'Spider-Man' Takes Box Office on the Ultimate Spin: $114.8 Million
by Brandon Gray
May 6, 2002
The Amazing Spider-Man indeed.
No need for "spin" control from Sony. Spider-Man shattered every opening record on the books with an unprecedented $114.8 million weekend. Never before in Hollywood history has a movie grossed over $100 million in its first three days, not even when taking ticket price inflation into account. To put that figure into further perspective, uber-blockbusters Stars Wars: Episode I - The Phantom Menace and Harry Potter and the Sorcerer's Stone took 5 days to hit that mark.
Swinging into 3,615 theaters, the $130 million Marvel Comics adaptation ranked as the third-widest release ever after Harry Potter's 3,672 and Mission: Impossible 2's 3,653, and it played on an estimated 7,500 screens, a bit shy of Harry Potter's 8,200 record. Nonetheless, Spidey swooped past Harry Potter's $90.3 million to claim the opening weekend crown, and posted the highest per theater average ever for an ultra-wide release—a staggering $31,769.
Spider-Man's universal appeal was nurtured from 40 years of comic books for the Marvel Comics figurehead, a relatable hero, the latest state-of-the-art special effects and a massive, rollicking marketing campaign. According to Sony, Spider-Man's audience was split evenly between males and females and those over and under the age of 25. What's more, moviegoers polled on opening night by CinemaScore gave it an A-. Sony's exit polls had similar results, with 90% of audiences checking the "excellent" or "very good" boxes.
Breaking the weekend down, Spider-Man snared $39.4 million on Friday alone, crushing Harry Potter's $32.3 million opening day record and the boy wizard's $33.5 million single day record. On Saturday, Spider-Man pulled off another incredible feat as it enjoyed a 10.7% boost in business to $43.6 million, eclipsing the single day record it had just set Friday. The norm for fan-driven movies performing at high levels is to drop on Saturday, such as Marvel stable mate X-Men's 7% dip on its first Saturday during its $54.5 million first weekend. On Sunday, Spider-Man dipped just 27.1% to $31.8 million, the highest gross that day has ever seen.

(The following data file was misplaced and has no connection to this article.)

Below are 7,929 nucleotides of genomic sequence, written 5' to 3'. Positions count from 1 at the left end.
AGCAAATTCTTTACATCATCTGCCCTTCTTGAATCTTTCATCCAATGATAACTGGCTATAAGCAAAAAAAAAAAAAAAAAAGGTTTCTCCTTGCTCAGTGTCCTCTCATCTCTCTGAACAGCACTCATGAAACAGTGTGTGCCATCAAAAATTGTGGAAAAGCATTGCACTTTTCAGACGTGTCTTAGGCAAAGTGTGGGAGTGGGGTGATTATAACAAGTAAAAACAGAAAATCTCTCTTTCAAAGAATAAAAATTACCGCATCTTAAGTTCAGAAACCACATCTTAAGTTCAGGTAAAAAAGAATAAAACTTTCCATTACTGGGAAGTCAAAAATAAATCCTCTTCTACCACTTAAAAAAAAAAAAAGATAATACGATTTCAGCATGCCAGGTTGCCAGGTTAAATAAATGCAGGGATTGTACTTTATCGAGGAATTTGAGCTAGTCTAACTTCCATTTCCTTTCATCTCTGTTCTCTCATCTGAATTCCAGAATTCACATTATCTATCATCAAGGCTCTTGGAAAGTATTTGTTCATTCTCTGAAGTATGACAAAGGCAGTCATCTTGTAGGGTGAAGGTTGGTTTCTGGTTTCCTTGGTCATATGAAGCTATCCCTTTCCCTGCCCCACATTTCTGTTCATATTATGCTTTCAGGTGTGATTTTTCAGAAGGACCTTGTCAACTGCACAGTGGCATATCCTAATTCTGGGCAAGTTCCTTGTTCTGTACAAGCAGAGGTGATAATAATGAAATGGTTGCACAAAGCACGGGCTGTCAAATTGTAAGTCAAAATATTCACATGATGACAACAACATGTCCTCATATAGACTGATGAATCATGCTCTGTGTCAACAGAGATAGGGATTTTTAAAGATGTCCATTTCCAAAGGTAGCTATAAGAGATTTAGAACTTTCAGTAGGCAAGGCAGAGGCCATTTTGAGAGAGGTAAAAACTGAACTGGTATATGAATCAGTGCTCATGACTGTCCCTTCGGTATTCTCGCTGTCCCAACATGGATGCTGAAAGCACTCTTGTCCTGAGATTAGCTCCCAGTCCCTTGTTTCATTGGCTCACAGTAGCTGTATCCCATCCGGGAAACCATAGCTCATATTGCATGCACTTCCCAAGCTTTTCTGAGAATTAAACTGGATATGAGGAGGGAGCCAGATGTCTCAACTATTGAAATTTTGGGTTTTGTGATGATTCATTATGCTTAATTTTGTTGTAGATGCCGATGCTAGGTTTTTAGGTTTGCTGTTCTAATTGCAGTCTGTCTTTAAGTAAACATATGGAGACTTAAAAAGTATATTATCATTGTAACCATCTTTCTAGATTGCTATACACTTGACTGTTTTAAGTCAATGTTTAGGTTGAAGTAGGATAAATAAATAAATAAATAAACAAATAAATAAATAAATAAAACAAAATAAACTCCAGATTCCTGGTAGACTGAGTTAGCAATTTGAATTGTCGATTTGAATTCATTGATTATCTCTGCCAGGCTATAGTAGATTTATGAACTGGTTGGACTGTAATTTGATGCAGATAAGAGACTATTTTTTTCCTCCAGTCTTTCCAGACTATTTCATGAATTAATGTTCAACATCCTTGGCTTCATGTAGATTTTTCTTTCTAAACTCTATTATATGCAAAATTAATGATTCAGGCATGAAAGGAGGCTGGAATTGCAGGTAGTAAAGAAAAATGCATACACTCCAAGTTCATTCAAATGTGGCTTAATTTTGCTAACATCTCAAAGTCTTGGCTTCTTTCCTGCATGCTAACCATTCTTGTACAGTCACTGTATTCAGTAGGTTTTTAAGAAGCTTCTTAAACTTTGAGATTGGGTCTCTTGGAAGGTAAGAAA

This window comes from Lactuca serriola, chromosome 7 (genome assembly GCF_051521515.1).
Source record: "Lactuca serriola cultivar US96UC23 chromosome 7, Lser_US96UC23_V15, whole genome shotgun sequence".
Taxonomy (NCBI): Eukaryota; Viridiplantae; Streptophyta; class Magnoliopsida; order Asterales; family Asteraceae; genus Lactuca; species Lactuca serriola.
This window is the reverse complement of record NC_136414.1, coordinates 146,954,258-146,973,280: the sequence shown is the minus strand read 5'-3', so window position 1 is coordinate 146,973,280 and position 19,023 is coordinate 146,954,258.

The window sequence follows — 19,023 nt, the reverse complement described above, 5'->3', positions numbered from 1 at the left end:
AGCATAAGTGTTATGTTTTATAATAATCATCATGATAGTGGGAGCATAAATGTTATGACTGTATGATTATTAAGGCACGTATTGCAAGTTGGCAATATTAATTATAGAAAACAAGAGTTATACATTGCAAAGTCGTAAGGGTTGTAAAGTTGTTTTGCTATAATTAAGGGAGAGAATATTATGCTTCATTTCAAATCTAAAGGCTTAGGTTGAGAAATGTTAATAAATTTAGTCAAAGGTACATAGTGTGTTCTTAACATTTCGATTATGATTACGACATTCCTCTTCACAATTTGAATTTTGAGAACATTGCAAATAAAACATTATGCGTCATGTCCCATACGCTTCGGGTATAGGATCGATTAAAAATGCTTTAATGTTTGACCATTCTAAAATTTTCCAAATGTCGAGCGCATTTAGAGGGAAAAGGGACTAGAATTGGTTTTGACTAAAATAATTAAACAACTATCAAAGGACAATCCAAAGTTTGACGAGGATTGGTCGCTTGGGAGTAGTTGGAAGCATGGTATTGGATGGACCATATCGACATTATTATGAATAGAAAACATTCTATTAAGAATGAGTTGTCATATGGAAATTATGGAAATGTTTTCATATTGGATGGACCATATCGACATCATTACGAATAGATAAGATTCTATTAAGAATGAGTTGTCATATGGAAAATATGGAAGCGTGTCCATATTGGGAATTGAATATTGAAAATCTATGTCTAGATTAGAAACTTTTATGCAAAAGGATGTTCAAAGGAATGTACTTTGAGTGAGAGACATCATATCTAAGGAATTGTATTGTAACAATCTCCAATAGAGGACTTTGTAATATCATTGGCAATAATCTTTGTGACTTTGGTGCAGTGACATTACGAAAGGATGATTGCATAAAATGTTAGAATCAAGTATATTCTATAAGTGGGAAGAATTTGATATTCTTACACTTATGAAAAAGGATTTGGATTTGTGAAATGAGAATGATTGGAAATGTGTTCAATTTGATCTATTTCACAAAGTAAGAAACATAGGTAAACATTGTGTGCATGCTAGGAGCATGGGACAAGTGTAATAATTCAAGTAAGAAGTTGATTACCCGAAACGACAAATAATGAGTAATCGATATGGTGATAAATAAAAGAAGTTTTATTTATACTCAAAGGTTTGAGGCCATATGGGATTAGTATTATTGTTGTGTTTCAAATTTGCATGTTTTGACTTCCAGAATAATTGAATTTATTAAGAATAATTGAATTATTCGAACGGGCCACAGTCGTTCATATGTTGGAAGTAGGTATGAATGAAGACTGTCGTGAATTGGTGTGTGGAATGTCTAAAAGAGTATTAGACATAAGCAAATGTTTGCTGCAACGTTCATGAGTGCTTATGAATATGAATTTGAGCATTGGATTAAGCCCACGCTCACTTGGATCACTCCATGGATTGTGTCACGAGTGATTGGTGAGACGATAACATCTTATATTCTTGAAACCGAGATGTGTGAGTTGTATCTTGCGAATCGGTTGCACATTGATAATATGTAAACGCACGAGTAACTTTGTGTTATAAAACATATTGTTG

Spider-Man follows the tradition of superheroes breaking box office records as they leap to the big screen. Back in 1978, Superman soared to a weekend milestone of $10.4 million from 818 theaters en route to $134.2 million. Superman II followed suit with $14.1 million from 1,395 venues in 1981. Then came Batman in 1989 with its staggering $40.5 million bow from 2,194 theaters (which would equal about $58 million today adjusted for inflation) on course to a $251.2 million total. Batman Returns' $45.7 million and Batman Forever's $52.8 million also set new weekend benchmarks. X-Men's $54.5 million two summers ago even set the precedent for a non-sequel at the time.
In a distant second—to put it mildly—The Scorpion King grabbed $9 million, 7.9% of what Spider-Man did. Down 50%, the $60 million Mummy spin-off actually held up about as well as it did last weekend. The 17-day total stands at $74.3 million.
Two movies trying to eke out a few counter-programming dollars were caught in Spidey's web.
In seventh place, Deuces Wild was not ready to rumble, taking in $2.7 million from 1,480 locations. In the can for two years, the '50s street gang drama was originally going to be a limited release, but MGM decided to go wide with it just a few weeks ago.
Meanwhile, Woody Allen's latest Hollywood Ending, his third movie distributed by DreamWorks, came in at an unhappy 11th place. Playing at 765 theaters, it managed just $2.0 million, anemic by even Allen's low box office standards. Small Time Crooks remains his biggest opening ever, bowing to $3.9 million from 865 venues two years ago. His last picture, The Curse of the Jade Scorpion, debuted to $2.5 million from 903 and ended up with $7.5 million.
Click here to view the weekend chart.
The top 12 pictures totaled $153.3 million, Spider-Man accounting for about two thirds of that sum. Business was up a whopping 116.2% over the $70.9 million last weekend and up 53.7% over the $99.7 million of same frame last year, when the sole new wide release The Mummy Returns unearthed a then monumental $68.1 million from 3,401 theaters on course to $202 million.